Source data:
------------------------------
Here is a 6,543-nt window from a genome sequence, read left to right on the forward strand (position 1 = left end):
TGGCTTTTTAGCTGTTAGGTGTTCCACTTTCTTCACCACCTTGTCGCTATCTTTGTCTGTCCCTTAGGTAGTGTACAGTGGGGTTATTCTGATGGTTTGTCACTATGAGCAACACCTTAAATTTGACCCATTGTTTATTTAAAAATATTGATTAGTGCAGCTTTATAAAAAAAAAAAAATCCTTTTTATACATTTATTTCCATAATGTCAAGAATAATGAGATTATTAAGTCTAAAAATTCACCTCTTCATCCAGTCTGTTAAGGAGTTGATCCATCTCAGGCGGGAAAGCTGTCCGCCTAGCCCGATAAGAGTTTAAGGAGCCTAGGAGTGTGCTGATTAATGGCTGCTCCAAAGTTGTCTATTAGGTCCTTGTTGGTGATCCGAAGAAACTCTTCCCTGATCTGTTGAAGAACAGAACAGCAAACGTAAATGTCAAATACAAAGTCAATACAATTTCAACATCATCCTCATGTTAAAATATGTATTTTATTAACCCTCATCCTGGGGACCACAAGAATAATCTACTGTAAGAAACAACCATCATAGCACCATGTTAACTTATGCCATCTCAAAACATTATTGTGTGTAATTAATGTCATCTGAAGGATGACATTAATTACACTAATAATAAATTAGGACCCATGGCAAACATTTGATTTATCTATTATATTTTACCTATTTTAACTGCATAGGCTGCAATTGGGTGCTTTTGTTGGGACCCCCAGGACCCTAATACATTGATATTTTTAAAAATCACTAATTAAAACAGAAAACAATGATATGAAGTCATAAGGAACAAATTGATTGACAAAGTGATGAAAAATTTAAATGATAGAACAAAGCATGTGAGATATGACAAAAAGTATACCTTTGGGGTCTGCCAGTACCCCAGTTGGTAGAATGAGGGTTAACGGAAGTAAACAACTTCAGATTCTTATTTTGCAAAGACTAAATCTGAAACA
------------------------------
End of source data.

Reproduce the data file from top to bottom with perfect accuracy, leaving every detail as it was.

Here is a 6,543-nt window from a genome sequence, read left to right on the forward strand (position 1 = left end):
TGGCTTTTTAGCTGTTAGGTGTTCCACTTTCTTCACCACCTTGTCGCTATCTTTGTCTGTCCCTTAGGTAGTGTACAGTGGGGTTATTCTGATGGTTTGTCACTATGAGCAACACCTTAAATTTGACCCATTGTTTATTTAAAAATATTGATTAGTGCAGCTTTATAAAAAAAAAAAAATCCTTTTTATACATTTATTTCCATAATGTCAAGAATAATGAGATTATTAAGTCTAAAAATTCACCTCTTCATCCAGTCTGTTAAGGAGTTGATCCATCTCAGGCGGGAAAGCTGTCCGCCTAGCCCGATAAGAGTTTAAGGAGCCTAGGAGTGTGCTGATTAATGGCTGCTCCAAAGTTGTCTATTAGGTCCTTGTTGGTGATCCGAAGAAACTCTTCCCTGATCTGTTGAAGAACAGAACAGCAAACGTAAATGTCAAATACAAAGTCAATACAATTTCAACATCATCCTCATGTTAAAATATGTATTTTATTAACCCTCATCCTGGGGACCACAAGAATAATCTACTGTAAGAAACAACCATCATAGCACCATGTTAACTTATGCCATCTCAAAACATTATTGTGTGTAATTAATGTCATCTGAAGGATGACATTAATTACACTAATAATAAATTAGGACCCATGGCAAACATTTGATTTATCTATTATATTTTACCTATTTTAACTGCATAGGCTGCAATTGGGTGCTTTTGTTGGGACCCCCAGGACCCTAATACATTGATATTTTTAAAAATCACTAATTAAAACAGAAAACAATGATATGAAGTCATAAGGAACAAATTGATTGACAAAGTGATGAAAAATTTAAATGATAGAACAAAGCATGTGAGATATGACAAAAAGTATACCTTTGGGGTCTGCCAGTACCCCAGTTGGTAGAATGAGGGTTAACGGAAGTAAACAACTTCAGATTCTTATTTTGCAAAGACTAAATCTGAAACA